Today, Citizens for Responsibility and Ethics in Washington filed a complaint with the Office of Congressional Ethics against House Speaker John Boehner (R-Ohio) regarding the $500,000 contracted by the Office of the General Counsel for the defense of the Defense of Marriage Act.
The contract at issue -- first signed with King & Spalding and then with Bancroft, PLLC -- was entered into after the Department of Justice informed Boehner on Feb. 23 that it would no longer be defending Section 3 of DOMA -- the federal definition of marriage -- in court challenges.
The complaint alleges a violation of the Antideficiency Act and of House Rules -- charges that Boehner's office strongly denies.
The Antidificiency Act portion of the complaint sums up the alleged violation as follows:
Congress appropriated $1,415,000 for the Office of General Counsel for fiscal year 2011. The $500,000 contract represents more than 35 percent ofthe office's total appropriation. With more than two-thirds of the fiscal year having passed, the office will not have sufficient funds to pay for both its remaining salaries and expenses and the DOMA defense as Mr. Kircher acknowledged in his testimony. By authorizing an obligation for more than the amount available in the appropriation for the Office of General Counsel, Speaker Boehner violated the Antideficiency Act.
In describing the alleged violation of House rules, the complaint notes the case of Rep. Charles Rangel (D-N.Y.), in which "the House held that failing to uphold the Constitution, laws and legal regulations of the United States is an ethics violation." As to Boehner, then, the complaint alleges:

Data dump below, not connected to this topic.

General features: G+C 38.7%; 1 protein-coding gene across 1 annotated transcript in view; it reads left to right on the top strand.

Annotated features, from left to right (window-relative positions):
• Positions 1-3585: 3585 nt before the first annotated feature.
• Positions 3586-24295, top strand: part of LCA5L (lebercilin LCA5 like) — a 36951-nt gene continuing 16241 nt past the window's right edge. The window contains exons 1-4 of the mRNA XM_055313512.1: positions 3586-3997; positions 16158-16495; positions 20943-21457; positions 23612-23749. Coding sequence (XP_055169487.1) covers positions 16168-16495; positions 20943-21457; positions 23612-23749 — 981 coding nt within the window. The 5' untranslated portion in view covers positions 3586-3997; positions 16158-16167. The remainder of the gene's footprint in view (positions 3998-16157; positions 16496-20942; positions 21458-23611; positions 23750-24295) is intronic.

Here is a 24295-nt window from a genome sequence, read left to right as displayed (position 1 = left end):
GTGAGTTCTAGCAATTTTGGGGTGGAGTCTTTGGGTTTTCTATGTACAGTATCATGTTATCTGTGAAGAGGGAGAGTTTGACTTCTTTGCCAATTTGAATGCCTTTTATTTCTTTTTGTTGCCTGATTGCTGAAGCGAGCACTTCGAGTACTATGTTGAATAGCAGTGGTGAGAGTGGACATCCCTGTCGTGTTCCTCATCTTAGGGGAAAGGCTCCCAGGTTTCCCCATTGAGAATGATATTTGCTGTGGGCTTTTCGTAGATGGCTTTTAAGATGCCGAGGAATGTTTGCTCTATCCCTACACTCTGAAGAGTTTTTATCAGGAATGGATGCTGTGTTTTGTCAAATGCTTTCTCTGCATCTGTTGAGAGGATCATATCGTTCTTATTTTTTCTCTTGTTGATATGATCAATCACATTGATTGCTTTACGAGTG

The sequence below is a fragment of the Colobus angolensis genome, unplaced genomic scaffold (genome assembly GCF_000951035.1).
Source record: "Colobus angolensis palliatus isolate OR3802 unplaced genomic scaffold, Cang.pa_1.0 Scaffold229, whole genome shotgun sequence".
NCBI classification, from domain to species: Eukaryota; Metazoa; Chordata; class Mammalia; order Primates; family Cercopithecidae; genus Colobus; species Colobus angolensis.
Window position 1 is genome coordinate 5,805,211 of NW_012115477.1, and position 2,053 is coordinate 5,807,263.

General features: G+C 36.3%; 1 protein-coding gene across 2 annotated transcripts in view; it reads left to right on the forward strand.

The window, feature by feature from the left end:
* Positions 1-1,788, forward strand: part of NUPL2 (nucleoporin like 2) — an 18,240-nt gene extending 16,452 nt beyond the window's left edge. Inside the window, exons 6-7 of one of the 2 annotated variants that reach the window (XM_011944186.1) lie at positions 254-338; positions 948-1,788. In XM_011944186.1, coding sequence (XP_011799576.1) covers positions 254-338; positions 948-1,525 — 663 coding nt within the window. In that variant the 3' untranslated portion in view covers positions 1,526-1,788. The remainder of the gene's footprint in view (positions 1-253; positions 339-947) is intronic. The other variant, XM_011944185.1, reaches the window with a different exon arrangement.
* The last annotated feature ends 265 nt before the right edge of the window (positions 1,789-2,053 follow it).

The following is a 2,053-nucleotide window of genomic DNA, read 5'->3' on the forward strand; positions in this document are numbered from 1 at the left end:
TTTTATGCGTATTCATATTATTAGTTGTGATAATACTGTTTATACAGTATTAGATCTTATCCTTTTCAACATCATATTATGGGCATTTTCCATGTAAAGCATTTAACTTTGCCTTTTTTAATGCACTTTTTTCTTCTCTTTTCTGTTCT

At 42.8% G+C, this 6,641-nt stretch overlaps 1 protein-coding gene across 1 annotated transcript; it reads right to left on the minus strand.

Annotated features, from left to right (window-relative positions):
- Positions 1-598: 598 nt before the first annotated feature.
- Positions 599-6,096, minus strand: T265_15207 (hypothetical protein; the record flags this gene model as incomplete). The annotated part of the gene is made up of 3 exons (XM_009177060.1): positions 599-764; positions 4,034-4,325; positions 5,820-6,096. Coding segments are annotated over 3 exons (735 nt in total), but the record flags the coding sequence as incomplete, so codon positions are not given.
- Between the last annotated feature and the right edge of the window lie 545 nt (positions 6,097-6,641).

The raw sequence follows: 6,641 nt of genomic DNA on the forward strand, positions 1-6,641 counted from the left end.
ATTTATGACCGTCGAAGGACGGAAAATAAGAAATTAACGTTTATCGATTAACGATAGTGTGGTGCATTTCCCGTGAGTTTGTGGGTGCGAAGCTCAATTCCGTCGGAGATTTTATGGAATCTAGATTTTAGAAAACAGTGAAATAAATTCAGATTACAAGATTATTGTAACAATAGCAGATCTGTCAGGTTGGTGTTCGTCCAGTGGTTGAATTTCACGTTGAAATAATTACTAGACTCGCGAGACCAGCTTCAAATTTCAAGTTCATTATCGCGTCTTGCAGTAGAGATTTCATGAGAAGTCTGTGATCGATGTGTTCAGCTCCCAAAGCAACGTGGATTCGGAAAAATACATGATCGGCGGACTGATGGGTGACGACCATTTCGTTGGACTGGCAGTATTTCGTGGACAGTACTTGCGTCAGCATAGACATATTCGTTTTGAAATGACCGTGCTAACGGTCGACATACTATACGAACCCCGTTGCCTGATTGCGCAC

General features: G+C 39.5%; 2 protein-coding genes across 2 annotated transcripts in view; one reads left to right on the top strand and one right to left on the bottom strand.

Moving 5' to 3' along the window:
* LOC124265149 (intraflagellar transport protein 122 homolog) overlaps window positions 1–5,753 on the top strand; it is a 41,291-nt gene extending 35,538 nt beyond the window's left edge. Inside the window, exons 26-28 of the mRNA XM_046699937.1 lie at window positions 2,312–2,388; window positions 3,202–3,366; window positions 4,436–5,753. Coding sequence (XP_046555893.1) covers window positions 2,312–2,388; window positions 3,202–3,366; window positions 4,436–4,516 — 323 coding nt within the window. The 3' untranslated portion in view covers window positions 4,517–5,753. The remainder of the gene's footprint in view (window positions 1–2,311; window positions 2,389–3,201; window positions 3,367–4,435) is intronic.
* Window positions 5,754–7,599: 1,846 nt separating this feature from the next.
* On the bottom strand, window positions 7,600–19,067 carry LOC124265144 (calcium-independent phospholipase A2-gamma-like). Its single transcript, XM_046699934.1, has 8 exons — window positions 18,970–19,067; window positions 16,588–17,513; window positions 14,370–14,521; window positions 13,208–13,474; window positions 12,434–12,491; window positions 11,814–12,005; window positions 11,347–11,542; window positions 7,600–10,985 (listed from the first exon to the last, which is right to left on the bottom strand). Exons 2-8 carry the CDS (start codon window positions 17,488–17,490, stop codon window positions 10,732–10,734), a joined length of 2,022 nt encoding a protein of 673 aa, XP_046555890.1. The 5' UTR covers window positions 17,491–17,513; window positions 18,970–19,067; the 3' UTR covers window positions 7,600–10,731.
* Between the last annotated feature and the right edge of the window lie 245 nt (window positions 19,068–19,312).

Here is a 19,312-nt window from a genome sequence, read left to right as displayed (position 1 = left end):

As a result, by violating the Antideficiency Act and possibly other federal statutes, Speaker Boehner violated the Code of Ethics for Government Service.
Finally, Speaker Boehner likely violated House Rule 23, which requires all members of the House to conduct themselves "at all times in a manner that reflects creditably on the House." This ethics standard is considered to be "the most comprehensive provision" of the code. ...
It does not reflect creditably on the House for the Speaker of the House to violate any federal law or House rule. As Speaker Boehner vocally and vociferously has called for a new era of government fiscal austerity, it is even more egregious for him to have violated federal laws designed to prevent the government from overspending. By authorizing the expenditure of funds the government does not have in violation of the Antideficiency Act and other laws, Speaker Boehner's conduct does not reflect creditably on the House.
Boehner's spokesman, Michael Steel, said in a statement, "This 'complaint' is off-base and stupid to the point that it creates the appearance of partisanship by CREW. The Speaker expects any cost to be recouped from the Obama Administration Justice Department, which should be defending the law in court. The 'anti-deficiency act' has nothing to do with this situation, as anyone with a basic grasp of the law knows."
Read the CREW complaint: CREW-BoehnerComplaint.pdf